For the half-year to 30 June 2014, the IPKat's regular team is supplemented by contributions from guest bloggers Alberto Bellan, Darren Meale and Nadia Zegze.

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Monday, 7 February 2011

Purple prose

Here's a bit of good news for all you good folk who keep emailing IPKat team member Jeremy for copies of articles and current intelligence notes published in the Journal of Intellectual Property Law and Practice (JIPLP) -- for a limited period of time you can help yourself to free access.  Oxford University Press has just released this note:

Law Journal of the Month for February

In 2011, we will be giving free access to two of our prestigious law journals each month with no obligation to purchase in the future.
We’re very happy to announce that [one of] the two journals of the month for February [is the] Journal of Intellectual Property Law & Practice.
For full, free access you will simply need to enter a trial code. To set yourself up with access, simply click through to the instructions page. ...
We hope you enjoy your access to the Industrial Law Journal and Journal of Intellectual Property Law & Practice. Look for an email in early March for access to two more law journals.
Cailin Deery
Law at Oxford Journals




Equally purple in its cover colour is the second edition of Advertising Law and Regulation, edited by Giles Crown, Oliver Bray and Rupert Earle. Published by Bloomsbury Professional, this title represents not only a great deal of diligent research and writing but also a remarkable monument to collaboration between three authors/editors each of whom is a partner in a different firm. Giles Crown heads the Media, Brands & Technology practice at Lewis Silkin LLP, while Oliver Bray and Rupert Earle are partners in Reynolds Porter Chamberlain LLP and Bates Wells & Braithwaite LLP respectively. The book's tripartite structure reflects this: Oliver Bray leads his firm's team in tackling what are termed "General Legal Areas" -- essentially those areas of law which affect advertising while not being specifically aimed at it; Giles Crown's squad of Lewis-Silkinites and friends (mainly barristers) then tackle legal rules that are firmly fixed on to advertising. Rupert Earle, bravely writing without a team behind him, then addresses the one subject ('Regulatory bodies') which most annoys this reviewer -- partly because much of it is so amorphous and wishy-washy and partly because it draws on areas like judicial review which seem to have been largely invented after he studied law and which therefore seem more threatening to him than they might to a legal neophyte. This third section is however impressive in its lucidity of exposition, despite the somewhat unappealing nature of some of its content.

The publisher's web-blurb is surprisingly modest for a book of these dimensions:
"This invaluable guide focuses specifically on advertising law and the myriad rules controlling the advertising industry. It covers all aspects of the law as it affects advertising, from European legislation and copyright law to libel and obscenity laws. It clearly explains the laws, statutes and self-regulatory codes that govern advertising and there are sections given to the specific issues affecting television, radio and cinema. The new second edition takes on a more practical and user-friendly structure, with updated and expanded coverage of contract law, breach of confidence, copyright and data protection".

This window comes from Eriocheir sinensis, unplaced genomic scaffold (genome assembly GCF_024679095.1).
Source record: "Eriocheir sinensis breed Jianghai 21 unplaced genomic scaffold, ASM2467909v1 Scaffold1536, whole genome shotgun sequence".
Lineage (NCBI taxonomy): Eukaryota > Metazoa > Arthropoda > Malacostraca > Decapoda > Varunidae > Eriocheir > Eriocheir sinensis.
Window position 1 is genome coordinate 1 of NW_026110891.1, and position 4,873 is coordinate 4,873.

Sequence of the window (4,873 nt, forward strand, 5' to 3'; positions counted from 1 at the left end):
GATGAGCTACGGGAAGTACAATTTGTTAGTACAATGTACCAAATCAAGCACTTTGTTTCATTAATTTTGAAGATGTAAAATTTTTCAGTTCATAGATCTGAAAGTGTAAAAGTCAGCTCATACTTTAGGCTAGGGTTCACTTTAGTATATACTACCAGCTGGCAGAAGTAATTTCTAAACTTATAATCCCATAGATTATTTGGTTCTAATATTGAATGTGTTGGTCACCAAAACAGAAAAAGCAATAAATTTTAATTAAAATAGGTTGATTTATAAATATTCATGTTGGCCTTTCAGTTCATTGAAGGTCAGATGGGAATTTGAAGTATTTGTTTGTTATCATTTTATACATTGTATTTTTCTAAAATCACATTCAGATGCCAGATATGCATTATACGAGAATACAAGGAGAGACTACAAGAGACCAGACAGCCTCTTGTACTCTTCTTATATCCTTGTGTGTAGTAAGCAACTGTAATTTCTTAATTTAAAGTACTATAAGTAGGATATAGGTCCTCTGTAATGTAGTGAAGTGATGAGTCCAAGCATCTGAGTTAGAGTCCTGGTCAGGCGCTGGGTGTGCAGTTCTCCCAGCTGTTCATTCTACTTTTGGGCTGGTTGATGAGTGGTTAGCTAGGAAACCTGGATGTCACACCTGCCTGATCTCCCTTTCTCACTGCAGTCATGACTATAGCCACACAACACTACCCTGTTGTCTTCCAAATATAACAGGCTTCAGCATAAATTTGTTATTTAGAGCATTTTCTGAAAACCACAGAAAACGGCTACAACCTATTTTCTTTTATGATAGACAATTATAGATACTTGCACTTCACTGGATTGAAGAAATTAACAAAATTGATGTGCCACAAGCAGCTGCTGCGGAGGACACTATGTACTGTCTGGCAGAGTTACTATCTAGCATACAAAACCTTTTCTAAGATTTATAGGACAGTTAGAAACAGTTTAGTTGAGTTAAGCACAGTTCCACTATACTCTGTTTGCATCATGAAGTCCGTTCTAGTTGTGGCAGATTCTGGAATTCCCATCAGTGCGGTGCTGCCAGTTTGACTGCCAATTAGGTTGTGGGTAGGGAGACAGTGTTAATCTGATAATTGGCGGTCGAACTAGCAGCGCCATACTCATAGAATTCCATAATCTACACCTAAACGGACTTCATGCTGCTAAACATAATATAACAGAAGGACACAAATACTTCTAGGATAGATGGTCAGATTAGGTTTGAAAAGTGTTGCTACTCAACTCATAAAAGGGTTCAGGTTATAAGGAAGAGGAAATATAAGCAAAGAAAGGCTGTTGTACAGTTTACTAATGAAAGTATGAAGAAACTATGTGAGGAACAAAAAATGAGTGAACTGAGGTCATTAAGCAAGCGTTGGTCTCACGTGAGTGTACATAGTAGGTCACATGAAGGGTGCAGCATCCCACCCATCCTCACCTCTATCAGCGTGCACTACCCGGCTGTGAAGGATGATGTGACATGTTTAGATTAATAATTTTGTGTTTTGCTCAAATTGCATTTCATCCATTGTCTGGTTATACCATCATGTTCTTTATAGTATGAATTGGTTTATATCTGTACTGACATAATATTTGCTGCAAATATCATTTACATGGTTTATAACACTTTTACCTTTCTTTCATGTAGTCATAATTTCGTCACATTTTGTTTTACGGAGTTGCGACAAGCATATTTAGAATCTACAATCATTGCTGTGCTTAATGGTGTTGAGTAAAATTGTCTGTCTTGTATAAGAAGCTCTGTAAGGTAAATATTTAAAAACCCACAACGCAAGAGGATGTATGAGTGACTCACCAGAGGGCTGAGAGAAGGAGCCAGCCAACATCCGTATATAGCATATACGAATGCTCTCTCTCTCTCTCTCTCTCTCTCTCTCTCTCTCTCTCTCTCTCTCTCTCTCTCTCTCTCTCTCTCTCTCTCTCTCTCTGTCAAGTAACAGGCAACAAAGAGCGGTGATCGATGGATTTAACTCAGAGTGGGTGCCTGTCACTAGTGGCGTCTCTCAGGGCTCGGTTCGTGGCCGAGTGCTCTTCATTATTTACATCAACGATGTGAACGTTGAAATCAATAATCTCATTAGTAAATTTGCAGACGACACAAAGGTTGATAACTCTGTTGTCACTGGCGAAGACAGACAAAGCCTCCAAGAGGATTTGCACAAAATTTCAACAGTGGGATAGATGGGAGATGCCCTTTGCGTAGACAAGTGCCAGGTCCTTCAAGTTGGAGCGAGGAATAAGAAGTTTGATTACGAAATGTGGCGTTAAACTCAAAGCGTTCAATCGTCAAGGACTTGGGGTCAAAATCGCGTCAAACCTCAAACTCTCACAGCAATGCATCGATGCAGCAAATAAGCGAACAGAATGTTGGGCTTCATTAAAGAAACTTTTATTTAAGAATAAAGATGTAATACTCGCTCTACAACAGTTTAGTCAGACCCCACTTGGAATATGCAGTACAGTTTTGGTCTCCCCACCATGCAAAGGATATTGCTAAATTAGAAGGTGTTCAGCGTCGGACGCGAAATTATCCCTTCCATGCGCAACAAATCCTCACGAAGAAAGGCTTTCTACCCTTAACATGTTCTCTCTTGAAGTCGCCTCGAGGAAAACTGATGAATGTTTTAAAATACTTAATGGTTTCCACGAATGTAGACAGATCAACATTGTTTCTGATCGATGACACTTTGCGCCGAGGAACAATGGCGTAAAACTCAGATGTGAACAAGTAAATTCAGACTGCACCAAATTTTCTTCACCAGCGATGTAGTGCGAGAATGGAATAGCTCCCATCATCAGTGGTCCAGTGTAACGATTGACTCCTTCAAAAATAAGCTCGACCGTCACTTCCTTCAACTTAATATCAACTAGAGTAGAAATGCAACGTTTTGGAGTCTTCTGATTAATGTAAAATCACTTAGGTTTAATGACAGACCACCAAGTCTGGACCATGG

It could have mentioned one of the book's selling-points, which is the handy outlines of the structure of advertising regulation in over twenty other jurisdictions.  As marketing continues to become more globalised, the need to check advertising against a plethora of national considerations will only increase.  Another selling point is the bringing together of over 50 pages-worth of laws, codes and practices concerning the advertising of foods, drinks and products containing health claims, an area of law which really show the cumulative effects of decades of ad-hoc legislation and regulation.  A third is the treatment of prize draws, lotteries and competitions -- one of those areas in which it would be good if the public as well as business knew a little more about what is permitted and what is not.

In conclusion, this is an excellent work of reference and the many souls who contributed to it should be thanked for their effort.

Bibliographic details: hardcover, lxv + 980 pages. ISBN: 978 1 84592 451 5. UK price £125. Web page here.


A new edition -- it will be the tenth -- of the Butterworths Intellectual Property Law Handbook, for which IPKat team member Jeremy is Consultant Editor, is now under preparation and the closing date for him to hand in all his suggested additions, subtractions and revisions of the content is 1 May 2011.

Although Jeremy is increasingly committed to the electronic media and, when his current commitments expire he will be writing only for online consumption, he is happy to assist in the continued publication of this somewhat quaint package of paper content.  The best way to use it is to personalise it: apparently this means that you have to put repositionable adhesive notelets in your favourite pages, highlight bits of statute law with garishly coloured markers and to annotate the text with your own comments and cross-references. That way, it gets so personalised that no-one even wants to steal it.  And, by the time it falls apart, there's a new edition on its way ...

If any reader who uses this work wants to make any suggestions concerning its content or indeed its organisation and format, please email Jeremy here and let him know, using the subject line "Handbook".   The book's current website is here and the current list of contents, in Word format, is here.

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